Home

# Natural deduction via graphs: formal definition and computation rules

Abstract

In this paper, we introduce the formalism of deduction graphs as a generalisation of both Gentzen–Prawitz style natural deduction and Fitch style flag deduction. The advantage of this formalism is that, as with flag deductions (but not natural deduction), subproofs can be shared, but the linearisation used in flag deductions is avoided. Our deduction graphs have both nodes and boxes, which are collections of nodes that also form a node themselves. This is reminiscent of the bigraphs of Milner, where the link graph describes the nodes and edges and the place graph describes the nesting of nodes. We give a precise definition of deduction graphs, together with some illustrative examples. Furthermore, we analyse their computational behaviour by studying the process of cut-elimination and by defining translations from deduction graphs to simply typed lambda terms. From a slight variation of this translation, we conclude that the process of cut-elimination is strongly normalising. The translation to simple type theory removes quite a lot of structure, so we also propose a translation to a context calculus with lets that faithfully captures the structure of deduction graphs. The proof nets of linear logic also offer a graph-like presentation of natural deduction, and we point out some similarities between the two formalisms.

References
Hide All
Asperti, A. and Guerrini, S. (1998) The Optimal Implementation of Functional Programming Languages. Cambridge Tracts in Theoretical Computer Science 45, Cambridge University Press.
Cosmo, R. D. and Kesner, D. (1997) Strong normalization of explicit substitutions via cut-elimination in proof nets. In: Twelfth Annual IEEE Symposium on Logic in Computer Science (LICS), IEEE Computer Society Press 3546.
Fitch, F. B. (1952) Symbolic Logic, Ronald Press Company, New York.
Gentzen, G. (1969) Collected Works (edited by Szabo, M. E.), North-Holland.
Geuvers, H. and Nederpelt, R. (2004) Rewriting for Fitch style natural deductions. In: van Oostrom, V. (ed.) Proceedings of RTA 2004. Springer-Verlag Lecture Notes in Computer Science 391 134–154.
Girard, J.-Y. (1987) Linear Logic. Theoretical Computer Science 50 (1)1101, 1987.
Klop, J. W. (1980) Combinatory Reduction Systems, Ph.D. thesis, University of Utrecht. (Mathematical Centre Tracts 127, CWI, Amsterdam.)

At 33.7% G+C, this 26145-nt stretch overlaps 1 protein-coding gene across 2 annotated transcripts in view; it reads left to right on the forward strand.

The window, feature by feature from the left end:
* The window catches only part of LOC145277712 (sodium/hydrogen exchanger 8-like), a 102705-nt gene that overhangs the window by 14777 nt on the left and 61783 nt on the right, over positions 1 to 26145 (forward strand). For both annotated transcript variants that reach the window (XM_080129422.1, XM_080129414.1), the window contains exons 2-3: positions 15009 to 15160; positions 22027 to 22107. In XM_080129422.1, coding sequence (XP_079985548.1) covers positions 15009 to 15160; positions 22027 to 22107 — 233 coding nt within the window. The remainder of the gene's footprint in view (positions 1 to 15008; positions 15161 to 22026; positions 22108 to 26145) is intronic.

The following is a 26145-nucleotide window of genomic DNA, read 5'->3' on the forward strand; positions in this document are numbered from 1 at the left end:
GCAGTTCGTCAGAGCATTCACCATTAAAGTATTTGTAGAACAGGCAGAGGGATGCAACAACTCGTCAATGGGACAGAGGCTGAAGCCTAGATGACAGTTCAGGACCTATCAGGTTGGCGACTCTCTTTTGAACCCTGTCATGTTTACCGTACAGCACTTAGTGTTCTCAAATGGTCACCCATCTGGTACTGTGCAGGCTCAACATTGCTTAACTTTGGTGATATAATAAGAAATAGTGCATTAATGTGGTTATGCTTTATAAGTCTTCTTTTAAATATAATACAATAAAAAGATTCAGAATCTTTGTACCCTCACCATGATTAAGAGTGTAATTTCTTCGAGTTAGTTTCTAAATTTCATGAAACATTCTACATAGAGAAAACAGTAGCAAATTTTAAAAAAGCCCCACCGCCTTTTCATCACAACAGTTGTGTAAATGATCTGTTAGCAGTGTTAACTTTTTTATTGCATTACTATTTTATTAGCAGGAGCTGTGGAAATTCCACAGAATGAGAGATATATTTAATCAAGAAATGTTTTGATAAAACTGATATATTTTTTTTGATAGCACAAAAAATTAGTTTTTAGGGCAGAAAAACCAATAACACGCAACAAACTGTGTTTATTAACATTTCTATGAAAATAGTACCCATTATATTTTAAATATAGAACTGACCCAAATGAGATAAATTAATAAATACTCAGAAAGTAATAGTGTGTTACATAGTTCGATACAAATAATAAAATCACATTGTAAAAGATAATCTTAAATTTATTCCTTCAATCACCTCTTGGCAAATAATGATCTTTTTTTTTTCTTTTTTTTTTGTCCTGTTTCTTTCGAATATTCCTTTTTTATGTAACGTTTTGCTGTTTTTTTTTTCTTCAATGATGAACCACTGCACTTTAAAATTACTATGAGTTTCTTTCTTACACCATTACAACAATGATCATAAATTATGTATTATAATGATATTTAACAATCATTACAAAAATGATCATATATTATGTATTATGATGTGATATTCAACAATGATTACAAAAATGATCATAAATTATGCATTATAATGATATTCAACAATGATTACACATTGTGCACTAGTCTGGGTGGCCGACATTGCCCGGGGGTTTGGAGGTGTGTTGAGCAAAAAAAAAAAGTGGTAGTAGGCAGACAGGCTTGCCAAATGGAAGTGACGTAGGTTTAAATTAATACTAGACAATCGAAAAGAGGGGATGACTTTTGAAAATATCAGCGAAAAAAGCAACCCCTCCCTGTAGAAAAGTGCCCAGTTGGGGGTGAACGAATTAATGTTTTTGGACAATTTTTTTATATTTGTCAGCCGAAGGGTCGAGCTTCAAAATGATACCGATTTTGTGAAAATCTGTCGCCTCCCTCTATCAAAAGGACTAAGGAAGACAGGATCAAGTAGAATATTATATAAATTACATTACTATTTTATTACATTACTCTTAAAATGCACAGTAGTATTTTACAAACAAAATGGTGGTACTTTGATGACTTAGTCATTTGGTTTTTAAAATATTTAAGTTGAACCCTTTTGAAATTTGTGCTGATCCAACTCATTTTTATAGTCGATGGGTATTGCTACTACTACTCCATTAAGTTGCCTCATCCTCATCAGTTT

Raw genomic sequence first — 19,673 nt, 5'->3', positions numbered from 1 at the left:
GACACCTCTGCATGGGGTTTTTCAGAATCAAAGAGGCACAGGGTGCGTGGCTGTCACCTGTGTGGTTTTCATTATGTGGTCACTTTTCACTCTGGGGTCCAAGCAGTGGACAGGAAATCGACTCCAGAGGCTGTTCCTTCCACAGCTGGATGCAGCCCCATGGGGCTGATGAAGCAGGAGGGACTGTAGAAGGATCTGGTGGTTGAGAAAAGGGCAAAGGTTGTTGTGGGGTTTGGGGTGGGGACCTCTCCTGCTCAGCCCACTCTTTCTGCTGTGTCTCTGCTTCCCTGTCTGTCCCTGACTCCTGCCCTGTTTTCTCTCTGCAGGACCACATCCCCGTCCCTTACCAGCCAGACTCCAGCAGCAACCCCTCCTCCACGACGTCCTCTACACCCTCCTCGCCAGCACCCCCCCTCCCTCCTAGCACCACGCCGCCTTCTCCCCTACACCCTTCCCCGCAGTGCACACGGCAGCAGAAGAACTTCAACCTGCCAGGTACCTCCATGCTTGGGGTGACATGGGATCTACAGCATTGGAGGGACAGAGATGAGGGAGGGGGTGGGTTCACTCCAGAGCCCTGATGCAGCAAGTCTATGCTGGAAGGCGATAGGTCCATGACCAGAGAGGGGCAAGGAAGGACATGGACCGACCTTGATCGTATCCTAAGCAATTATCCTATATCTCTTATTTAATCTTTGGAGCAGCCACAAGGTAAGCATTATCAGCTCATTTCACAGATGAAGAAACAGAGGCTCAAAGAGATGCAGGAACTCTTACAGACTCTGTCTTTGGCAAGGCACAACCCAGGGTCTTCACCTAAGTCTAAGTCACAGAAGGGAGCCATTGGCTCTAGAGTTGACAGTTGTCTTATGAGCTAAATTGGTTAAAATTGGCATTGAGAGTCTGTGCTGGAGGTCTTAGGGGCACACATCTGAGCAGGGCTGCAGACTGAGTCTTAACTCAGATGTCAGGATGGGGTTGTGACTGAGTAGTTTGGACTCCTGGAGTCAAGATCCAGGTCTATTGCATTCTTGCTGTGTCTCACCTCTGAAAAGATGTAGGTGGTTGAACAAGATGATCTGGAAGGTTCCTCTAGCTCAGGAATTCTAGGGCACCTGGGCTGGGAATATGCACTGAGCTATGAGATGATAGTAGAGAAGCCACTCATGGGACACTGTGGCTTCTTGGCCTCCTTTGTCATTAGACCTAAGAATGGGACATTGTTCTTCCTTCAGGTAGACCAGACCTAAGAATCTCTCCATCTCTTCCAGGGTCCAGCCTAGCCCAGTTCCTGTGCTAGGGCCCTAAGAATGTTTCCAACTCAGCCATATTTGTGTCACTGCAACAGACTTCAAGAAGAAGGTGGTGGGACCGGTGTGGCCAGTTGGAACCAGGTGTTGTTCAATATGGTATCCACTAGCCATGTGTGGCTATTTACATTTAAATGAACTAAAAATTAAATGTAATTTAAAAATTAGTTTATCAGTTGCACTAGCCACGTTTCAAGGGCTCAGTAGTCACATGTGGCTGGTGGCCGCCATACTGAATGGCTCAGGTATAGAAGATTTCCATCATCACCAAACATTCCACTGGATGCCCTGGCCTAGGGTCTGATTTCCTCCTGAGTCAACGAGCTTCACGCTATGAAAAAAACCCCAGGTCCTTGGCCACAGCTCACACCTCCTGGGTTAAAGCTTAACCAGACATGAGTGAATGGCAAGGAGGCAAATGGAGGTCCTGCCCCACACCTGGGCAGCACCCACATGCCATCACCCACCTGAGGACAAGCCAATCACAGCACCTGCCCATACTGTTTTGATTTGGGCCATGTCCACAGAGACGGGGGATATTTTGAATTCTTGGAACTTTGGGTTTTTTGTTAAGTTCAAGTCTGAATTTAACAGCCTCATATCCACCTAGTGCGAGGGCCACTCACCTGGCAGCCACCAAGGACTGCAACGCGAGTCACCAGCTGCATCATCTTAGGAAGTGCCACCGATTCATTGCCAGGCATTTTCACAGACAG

Kesner, D. and Lengrand, S. (2005) Extending the Explicit Substitution Paradigm. In: Proceedings of the 16th International Conference on Rewriting Techniques and Applications (RTA), Nara, Japan. Springer-Verlag Lecture Notes in Computer Science 3467 407422.
Lafont, Y. (1990) Interaction nets. In: Proceedings of the 17th ACM Symposium on Principles of Programming Languages (POPL'90), ACM Press 95108.
Maraist, J., Odersky, M., Turner, D. N. and Wadler, P. (1998) Call-by-name, call-by-value, call-by-need, and the linear lambda calculus. Theoretical Computer Science 228 (1-2)175210.
Milner, R. (2004) Axioms for bigraphical structure. Technical Report UCAM-CL-TR-581, Computer Laboratory, University of Cambridge.
Nederpelt, R. P. (1973) Strong normalization in a typed lambda calculus with lambda structured types, Ph.D. thesis, Technical University Eindhoven.
Prawitz, D. (1965) Natural Deduction, Almquist and Wiksell, Stockholm.
Prawitz, D. (1971) Ideas and results in Proof Theory. In: Fenstad, J. E. (ed.) Proc. of the second Scandinavian Logic Symposium 235307.
Sørensen, M. H. (1997) Normalization in Lambda-Calculus and Type Theory, Ph.D. thesis, Department of Computer Science, University of Copenhagen.
Recommend this journal

Mathematical Structures in Computer Science
• ISSN: 0960-1295
• EISSN: 1469-8072
• URL: /core/journals/mathematical-structures-in-computer-science
Who would you like to send this to? *

×

## Full text viewsFull text views reflects the number of PDF downloads, PDFs sent to Google Drive, Dropbox and Kindle and HTML full text views.

Total number of HTML views: 0
Total number of PDF views: 13 *